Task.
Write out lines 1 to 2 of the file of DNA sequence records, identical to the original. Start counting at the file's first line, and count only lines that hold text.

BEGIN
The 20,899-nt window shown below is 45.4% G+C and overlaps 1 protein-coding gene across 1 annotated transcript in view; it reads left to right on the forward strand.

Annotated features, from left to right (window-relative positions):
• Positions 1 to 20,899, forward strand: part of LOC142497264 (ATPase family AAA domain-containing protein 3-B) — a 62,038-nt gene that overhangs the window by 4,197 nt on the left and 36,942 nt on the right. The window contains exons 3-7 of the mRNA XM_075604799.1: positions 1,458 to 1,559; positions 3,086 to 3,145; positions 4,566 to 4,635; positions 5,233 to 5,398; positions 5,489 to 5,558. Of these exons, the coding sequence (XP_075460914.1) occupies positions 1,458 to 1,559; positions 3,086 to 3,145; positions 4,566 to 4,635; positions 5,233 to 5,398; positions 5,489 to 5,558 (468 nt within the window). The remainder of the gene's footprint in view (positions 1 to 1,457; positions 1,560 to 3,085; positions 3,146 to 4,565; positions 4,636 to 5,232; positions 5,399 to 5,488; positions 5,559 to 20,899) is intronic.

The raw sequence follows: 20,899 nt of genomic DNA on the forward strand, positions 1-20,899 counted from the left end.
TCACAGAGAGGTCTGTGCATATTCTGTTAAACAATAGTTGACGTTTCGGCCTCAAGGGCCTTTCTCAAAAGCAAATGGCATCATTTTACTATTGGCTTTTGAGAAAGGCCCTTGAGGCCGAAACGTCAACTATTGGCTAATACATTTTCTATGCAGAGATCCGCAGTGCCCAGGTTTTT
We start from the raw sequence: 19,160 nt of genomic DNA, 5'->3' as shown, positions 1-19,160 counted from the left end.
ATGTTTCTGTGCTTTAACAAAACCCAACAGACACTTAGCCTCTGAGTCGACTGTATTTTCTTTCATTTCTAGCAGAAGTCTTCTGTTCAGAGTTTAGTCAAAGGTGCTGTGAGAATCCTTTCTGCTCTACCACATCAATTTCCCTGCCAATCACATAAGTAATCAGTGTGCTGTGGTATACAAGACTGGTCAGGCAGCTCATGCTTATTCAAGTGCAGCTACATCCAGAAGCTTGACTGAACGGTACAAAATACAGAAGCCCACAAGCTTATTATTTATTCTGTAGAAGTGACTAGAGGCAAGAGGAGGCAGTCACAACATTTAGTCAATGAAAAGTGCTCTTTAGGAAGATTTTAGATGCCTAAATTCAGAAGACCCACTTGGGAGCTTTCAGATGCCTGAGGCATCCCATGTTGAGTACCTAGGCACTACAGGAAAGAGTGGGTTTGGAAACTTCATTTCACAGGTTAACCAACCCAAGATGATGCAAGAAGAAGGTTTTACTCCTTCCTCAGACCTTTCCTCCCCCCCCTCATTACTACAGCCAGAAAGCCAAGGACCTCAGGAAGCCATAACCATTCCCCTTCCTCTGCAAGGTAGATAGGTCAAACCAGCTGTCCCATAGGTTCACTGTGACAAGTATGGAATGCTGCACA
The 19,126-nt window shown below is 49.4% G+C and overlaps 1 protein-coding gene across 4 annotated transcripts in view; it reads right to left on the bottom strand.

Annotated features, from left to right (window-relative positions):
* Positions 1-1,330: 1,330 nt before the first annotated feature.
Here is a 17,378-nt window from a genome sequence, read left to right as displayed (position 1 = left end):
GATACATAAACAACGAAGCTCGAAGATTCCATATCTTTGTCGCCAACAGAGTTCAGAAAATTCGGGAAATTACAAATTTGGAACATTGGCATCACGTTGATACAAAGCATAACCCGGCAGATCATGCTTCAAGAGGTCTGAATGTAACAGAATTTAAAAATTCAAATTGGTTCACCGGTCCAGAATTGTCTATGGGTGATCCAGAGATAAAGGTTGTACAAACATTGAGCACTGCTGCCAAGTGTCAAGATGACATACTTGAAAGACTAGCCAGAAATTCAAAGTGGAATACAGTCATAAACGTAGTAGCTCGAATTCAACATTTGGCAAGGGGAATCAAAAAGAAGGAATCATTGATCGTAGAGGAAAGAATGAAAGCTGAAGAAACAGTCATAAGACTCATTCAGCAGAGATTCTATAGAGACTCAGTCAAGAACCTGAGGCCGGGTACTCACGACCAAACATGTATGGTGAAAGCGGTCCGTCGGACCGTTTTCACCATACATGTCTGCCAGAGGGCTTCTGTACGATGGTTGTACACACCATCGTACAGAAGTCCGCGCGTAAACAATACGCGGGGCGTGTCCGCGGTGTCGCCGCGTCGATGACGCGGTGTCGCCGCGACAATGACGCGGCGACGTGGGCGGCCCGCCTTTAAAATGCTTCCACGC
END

The 20,899-nt window shown below is 45.4% G+C and overlaps 1 protein-coding gene across 1 annotated transcript in view; it reads left to right on the forward strand.

Annotated features, from left to right (window-relative positions):